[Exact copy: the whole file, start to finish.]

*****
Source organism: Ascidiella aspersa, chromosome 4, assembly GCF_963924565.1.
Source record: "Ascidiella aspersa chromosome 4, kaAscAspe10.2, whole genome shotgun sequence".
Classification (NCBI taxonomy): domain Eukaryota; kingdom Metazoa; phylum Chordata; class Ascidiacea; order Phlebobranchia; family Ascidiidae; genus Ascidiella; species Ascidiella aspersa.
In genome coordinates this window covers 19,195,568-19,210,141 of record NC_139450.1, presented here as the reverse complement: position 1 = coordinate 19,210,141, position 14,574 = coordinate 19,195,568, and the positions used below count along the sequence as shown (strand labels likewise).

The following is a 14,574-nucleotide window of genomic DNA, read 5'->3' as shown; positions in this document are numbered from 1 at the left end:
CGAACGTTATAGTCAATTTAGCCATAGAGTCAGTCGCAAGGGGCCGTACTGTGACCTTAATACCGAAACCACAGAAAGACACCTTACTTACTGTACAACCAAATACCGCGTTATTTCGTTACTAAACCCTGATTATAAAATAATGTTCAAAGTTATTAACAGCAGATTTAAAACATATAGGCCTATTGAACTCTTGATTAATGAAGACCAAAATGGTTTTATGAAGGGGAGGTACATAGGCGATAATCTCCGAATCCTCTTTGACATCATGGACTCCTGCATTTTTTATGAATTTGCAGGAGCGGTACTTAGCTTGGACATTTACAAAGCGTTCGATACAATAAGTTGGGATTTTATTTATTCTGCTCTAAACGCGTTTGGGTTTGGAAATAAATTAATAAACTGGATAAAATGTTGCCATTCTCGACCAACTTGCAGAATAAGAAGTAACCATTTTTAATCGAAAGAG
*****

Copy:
Source organism: Ascidiella aspersa, chromosome 4, assembly GCF_963924565.1.
Source record: "Ascidiella aspersa chromosome 4, kaAscAspe10.2, whole genome shotgun sequence".
Classification (NCBI taxonomy): domain Eukaryota; kingdom Metazoa; phylum Chordata; class Ascidiacea; order Phlebobranchia; family Ascidiidae; genus Ascidiella; species Ascidiella aspersa.
In genome coordinates this window covers 19,195,568-19,210,141 of record NC_139450.1, presented here as the reverse complement: position 1 = coordinate 19,210,141, position 14,574 = coordinate 19,195,568, and the positions used below count along the sequence as shown (strand labels likewise).

The following is a 14,574-nucleotide window of genomic DNA, read 5'->3' as shown; positions in this document are numbered from 1 at the left end:
CGAACGTTATAGTCAATTTAGCCATAGAGTCAGTCGCAAGGGGCCGTACTGTGACCTTAATACCGAAACCACAGAAAGACACCTTACTTACTGTACAACCAAATACCGCGTTATTTCGTTACTAAACCCTGATTATAAAATAATGTTCAAAGTTATTAACAGCAGATTTAAAACATATAGGCCTATTGAACTCTTGATTAATGAAGACCAAAATGGTTTTATGAAGGGGAGGTACATAGGCGATAATCTCCGAATCCTCTTTGACATCATGGACTCCTGCATTTTTTATGAATTTGCAGGAGCGGTACTTAGCTTGGACATTTACAAAGCGTTCGATACAATAAGTTGGGATTTTATTTATTCTGCTCTAAACGCGTTTGGGTTTGGAAATAAATTAATAAACTGGATAAAATGTTGCCATTCTCGACCAACTTGCAGAATAAGAAGTAACCATTTTTAATCGAAAGAG